By Tom Jackman
Washington Post Staff Writer
Thursday, November 19, 2009; B03
The man who was shot and killed by a Fairfax County police officer Friday did not have a gun, police acknowledged Wednesday, and police again declined to say why the officer fired on the man.
David A. Masters, 52, of Fredericksburg was in his Chevrolet Blazer sport-utility vehicle on Route 1 in the Huntington area when a Fairfax officer tried to pull him over. Masters, who was suspected of stealing flowers from a landscaping business in Mount Vernon, stopped and then continued toward the intersection of Fort Hunt Road, where he ran into heavy traffic, police said.
Then he was shot and killed, police said. Five days after the incident, police officials have not said whether Masters got out of his vehicle, made any threatening moves or comments, or had a weapon, although a news release Wednesday said that "preliminary results indicate no gun was found inside Masters' car."
Gail Masters, his ex-wife, said Wednesday: "That's not shocking. He never owned any weapons."
Police confirmed Wednesday that they have interviewed the officer who fired the fatal shots. He was interviewed by detectives Tuesday morning with his attorney, Edward J. Nuttall, sources familiar with the case said. Officer Bud Walker said he did not know what the officer told the investigators. The officer's name has not been released.
Masters was a former Army Green Beret and the son of a retired U.S. Army colonel. He had long suffered from bipolar disorder, his family said. He also had a massive heart attack in 2007 and had a pacemaker installed.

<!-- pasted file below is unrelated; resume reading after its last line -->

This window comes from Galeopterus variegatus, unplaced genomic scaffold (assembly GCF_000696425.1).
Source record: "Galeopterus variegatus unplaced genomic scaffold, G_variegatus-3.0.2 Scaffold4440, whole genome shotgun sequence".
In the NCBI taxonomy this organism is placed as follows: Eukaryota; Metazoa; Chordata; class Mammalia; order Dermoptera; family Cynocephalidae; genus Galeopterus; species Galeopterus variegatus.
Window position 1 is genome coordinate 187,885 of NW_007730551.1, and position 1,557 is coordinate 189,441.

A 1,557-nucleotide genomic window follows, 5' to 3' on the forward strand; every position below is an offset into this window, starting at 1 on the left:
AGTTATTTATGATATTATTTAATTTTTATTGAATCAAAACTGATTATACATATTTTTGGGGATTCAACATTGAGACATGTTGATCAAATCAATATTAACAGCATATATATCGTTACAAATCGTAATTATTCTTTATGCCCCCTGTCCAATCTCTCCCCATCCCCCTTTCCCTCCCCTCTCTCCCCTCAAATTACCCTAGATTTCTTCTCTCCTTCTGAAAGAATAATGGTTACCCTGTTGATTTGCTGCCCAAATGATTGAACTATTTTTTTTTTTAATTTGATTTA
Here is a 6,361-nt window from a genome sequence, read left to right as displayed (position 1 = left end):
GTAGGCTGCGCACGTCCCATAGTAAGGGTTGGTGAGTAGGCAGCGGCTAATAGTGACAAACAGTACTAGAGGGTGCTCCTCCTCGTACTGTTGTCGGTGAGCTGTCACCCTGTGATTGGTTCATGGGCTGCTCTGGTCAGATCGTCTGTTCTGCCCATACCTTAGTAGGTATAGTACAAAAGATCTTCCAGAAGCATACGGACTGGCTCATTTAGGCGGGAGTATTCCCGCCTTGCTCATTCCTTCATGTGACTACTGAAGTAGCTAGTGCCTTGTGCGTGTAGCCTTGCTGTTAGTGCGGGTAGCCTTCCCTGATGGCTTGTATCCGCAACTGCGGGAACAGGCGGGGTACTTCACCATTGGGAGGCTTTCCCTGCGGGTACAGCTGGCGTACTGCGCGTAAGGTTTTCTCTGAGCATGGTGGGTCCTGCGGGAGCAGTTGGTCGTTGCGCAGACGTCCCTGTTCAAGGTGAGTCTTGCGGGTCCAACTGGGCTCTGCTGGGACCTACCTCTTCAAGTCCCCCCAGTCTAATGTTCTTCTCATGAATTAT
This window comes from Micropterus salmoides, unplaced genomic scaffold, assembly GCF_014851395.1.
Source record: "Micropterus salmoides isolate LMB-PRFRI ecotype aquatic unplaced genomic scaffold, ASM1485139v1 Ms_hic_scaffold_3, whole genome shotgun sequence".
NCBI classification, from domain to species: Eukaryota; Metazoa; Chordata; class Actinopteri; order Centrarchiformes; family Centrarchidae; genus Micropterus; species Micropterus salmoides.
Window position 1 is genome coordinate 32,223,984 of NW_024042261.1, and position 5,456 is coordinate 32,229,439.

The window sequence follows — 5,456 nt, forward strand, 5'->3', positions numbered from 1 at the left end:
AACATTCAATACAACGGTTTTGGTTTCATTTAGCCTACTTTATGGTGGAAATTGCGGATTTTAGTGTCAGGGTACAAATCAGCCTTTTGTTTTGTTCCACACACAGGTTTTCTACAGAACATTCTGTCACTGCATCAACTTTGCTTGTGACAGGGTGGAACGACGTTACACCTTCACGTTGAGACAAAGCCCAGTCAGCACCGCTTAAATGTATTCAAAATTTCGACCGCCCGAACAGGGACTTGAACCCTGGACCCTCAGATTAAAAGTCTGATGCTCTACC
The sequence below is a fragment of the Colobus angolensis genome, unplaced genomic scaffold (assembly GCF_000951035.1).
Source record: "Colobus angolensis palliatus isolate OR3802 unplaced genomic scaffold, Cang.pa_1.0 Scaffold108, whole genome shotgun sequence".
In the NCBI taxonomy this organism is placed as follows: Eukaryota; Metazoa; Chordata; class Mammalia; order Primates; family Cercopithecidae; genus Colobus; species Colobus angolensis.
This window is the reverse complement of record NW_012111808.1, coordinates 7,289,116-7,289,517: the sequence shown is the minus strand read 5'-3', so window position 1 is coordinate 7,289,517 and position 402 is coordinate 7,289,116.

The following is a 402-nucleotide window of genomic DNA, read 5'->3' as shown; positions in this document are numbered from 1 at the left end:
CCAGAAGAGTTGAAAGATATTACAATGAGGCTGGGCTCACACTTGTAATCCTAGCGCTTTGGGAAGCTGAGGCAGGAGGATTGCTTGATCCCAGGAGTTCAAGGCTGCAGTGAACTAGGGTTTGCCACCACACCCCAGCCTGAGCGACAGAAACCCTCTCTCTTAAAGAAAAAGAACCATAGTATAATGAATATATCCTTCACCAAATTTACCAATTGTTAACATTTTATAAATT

Gail Masters said police told her that David Masters had opened his jacket during the traffic stop and that the officer might have thought he was reaching for a gun.
"He never even owned a pocketknife," Gail Masters said. "He never hurt anyone. He never fought anyone."
David Masters was wearing his Army beret, which can be seen on the ground outside his Blazer in photos taken after the shooting. A large hole in the left rear passenger window can also be seen.
Masters' immediate family -- his parents, brother and two sisters -- released a statement Tuesday through their attorney, Jon E. Shields.
"The family is not currently in a position to comment on the actions of the police officers involved in David's death," the statement says. "However, at this point, our family has not been provided with any information from which we can conclude that David engaged in any conduct which would justify the use of deadly force against him."
The statement concludes that the family will wait for the results of investigations by the police homicide unit, the police internal affairs division and the Virginia medical examiner's office before reaching any conclusions about "David's senseless death."
After the shooting, three officers were placed on administrative leave with pay. Fairfax police Wednesday corrected an earlier misstatement that none of the officers had been interviewed. The two officers who were nearby, but did not fire at Masters, were interviewed Friday, police said, and the officer who shot Masters agreed to be interviewed with his attorney.
Police previously had said that he had declined to be interviewed.
Two of the three officers have returned to normal duties, police said Wednesday, and the third will be placed on administrative duties when he returns to work next week. Walker said personnel rules prohibited him from specifying which officer was not returning to patrol duties.
The officer who shot Masters is 26 years old, has six years' experience and is assigned to the Mount Vernon district. The other officers are 27 with three years' experience and 38 with 15 years' experience, police said.